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JetBlue announces deal to sell Spirit's LaGuardia gates if sale is approved

JetBlue hopes it can undercut the government's argument by selling some of Spirit's assets to Frontier, another low-fare airline.
Credit: AP
FILE - A JetBlue Airways Airbus A320, left, passes a Spirit Airlines Airbus A320 as it taxis on the runway, July 7, 2022.

WASHINGTON — JetBlue Airways said Thursday it has agreed to sell Spirit Airlines’ holdings at New York’s LaGuardia Airport to Frontier Airlines if it succeeds in buying Spirit.

The announcement seemed designed to persuade regulators to approve JetBlue’s proposed $3.8 billion takeover of Spirit. The Justice Department and several states have sued to block the deal, arguing that it would reduce competition and drive up fares by eliminating low-fare Spirit.

Frontier is the ideal buyer for the LaGuardia operation, in JetBlue’s view, because it is the nation’s second-biggest budget airline, after Spirit.

“We are committed to ensuring our combination with Spirit preserves ultra low-cost carrier access in New York,” JetBlue CEO Robin Hayes said. “We are pleased that this agreement with Frontier will maintain the same level of ultra low-cost carrier service at LaGuardia Airport.”

Denver-based Frontier tried to buy Spirit last year – the boards of both airlines agreed on a sale — but was outbid by New York-based JetBlue.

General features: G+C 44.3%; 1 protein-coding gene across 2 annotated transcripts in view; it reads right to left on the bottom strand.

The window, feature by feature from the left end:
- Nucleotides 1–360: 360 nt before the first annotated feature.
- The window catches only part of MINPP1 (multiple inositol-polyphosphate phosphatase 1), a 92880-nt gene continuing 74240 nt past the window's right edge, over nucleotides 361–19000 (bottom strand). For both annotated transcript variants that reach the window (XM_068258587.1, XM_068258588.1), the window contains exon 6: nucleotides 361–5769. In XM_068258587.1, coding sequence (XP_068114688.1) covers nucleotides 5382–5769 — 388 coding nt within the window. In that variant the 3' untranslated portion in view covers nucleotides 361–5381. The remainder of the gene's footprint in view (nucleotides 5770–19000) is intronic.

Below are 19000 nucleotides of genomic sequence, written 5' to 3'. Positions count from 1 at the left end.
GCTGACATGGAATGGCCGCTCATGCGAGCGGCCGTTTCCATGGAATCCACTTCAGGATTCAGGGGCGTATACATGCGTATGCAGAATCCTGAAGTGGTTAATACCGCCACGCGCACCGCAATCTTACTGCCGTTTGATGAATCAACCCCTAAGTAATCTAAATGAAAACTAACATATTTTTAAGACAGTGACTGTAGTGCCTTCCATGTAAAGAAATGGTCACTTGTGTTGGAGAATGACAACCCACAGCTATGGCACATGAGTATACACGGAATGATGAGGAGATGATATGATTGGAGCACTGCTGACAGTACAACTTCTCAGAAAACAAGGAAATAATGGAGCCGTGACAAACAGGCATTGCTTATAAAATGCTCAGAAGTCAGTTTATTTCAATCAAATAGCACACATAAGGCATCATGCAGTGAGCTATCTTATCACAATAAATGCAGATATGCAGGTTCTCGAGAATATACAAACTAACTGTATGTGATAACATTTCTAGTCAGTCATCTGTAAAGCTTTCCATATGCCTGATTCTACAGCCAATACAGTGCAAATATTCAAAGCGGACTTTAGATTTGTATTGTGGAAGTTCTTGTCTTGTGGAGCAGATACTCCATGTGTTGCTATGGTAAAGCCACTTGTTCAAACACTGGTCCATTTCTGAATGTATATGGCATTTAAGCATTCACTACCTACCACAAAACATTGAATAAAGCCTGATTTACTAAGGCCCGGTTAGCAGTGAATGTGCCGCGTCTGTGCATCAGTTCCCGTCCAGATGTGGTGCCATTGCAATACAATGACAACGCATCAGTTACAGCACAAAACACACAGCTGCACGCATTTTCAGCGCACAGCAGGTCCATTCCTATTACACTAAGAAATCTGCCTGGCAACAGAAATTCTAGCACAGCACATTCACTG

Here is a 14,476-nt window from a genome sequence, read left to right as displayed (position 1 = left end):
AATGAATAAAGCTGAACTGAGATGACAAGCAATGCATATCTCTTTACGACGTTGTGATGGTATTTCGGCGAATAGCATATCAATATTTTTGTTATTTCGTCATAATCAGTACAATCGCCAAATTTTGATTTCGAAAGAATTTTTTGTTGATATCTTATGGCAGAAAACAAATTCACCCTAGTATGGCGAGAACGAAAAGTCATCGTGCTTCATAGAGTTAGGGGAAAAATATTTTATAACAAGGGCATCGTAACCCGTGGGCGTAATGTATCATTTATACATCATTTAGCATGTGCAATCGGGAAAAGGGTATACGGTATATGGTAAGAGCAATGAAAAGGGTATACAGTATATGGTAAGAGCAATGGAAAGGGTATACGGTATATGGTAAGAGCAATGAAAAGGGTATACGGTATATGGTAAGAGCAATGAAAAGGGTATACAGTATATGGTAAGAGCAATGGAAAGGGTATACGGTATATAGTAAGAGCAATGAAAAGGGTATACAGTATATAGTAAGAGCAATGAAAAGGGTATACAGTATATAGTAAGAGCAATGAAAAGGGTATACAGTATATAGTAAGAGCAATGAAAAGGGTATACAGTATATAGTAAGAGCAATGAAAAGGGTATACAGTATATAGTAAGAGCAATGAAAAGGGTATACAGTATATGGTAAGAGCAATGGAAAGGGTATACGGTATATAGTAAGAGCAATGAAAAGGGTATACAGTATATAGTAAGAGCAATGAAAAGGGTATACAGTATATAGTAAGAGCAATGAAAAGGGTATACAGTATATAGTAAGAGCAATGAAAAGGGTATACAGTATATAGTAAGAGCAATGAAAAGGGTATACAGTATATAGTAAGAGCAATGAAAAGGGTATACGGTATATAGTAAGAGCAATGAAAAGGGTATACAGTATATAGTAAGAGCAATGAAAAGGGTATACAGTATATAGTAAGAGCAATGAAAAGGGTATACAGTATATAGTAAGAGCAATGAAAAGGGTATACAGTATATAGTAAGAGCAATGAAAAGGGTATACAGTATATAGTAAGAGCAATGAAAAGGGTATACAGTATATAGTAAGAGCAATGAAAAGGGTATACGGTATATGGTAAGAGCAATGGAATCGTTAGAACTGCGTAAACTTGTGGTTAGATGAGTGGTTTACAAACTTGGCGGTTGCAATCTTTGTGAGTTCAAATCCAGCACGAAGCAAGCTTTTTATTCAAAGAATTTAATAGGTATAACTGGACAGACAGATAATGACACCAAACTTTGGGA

Spirit’s holdings at LaGuardia include six gates at the Marine Air Terminal and the rights to 22 daily takeoff and landing times or “slots.” Because of congestion in the New York area, slots are limited at LaGuardia and John F. Kennedy International Airport, making them particularly valuable to airlines like Frontier that hope to grow in the New York market. Financial terms were not disclosed.

Frontier CEO Barry Biffle said the agreement “will enable us to significantly expand our operations at LaGuardia” and reach more consumers in the New York City area.

The move by JetBlue to divest some Spirit assets comes two weeks after a federal judge sided with the government and struck down a JetBlue-American Airlines partnership on New York and Boston flights, saying the deal violated antitrust law. A different judge in Boston is handling the government’s lawsuit against the JetBlue-Spirit sale, with a trial scheduled for October.

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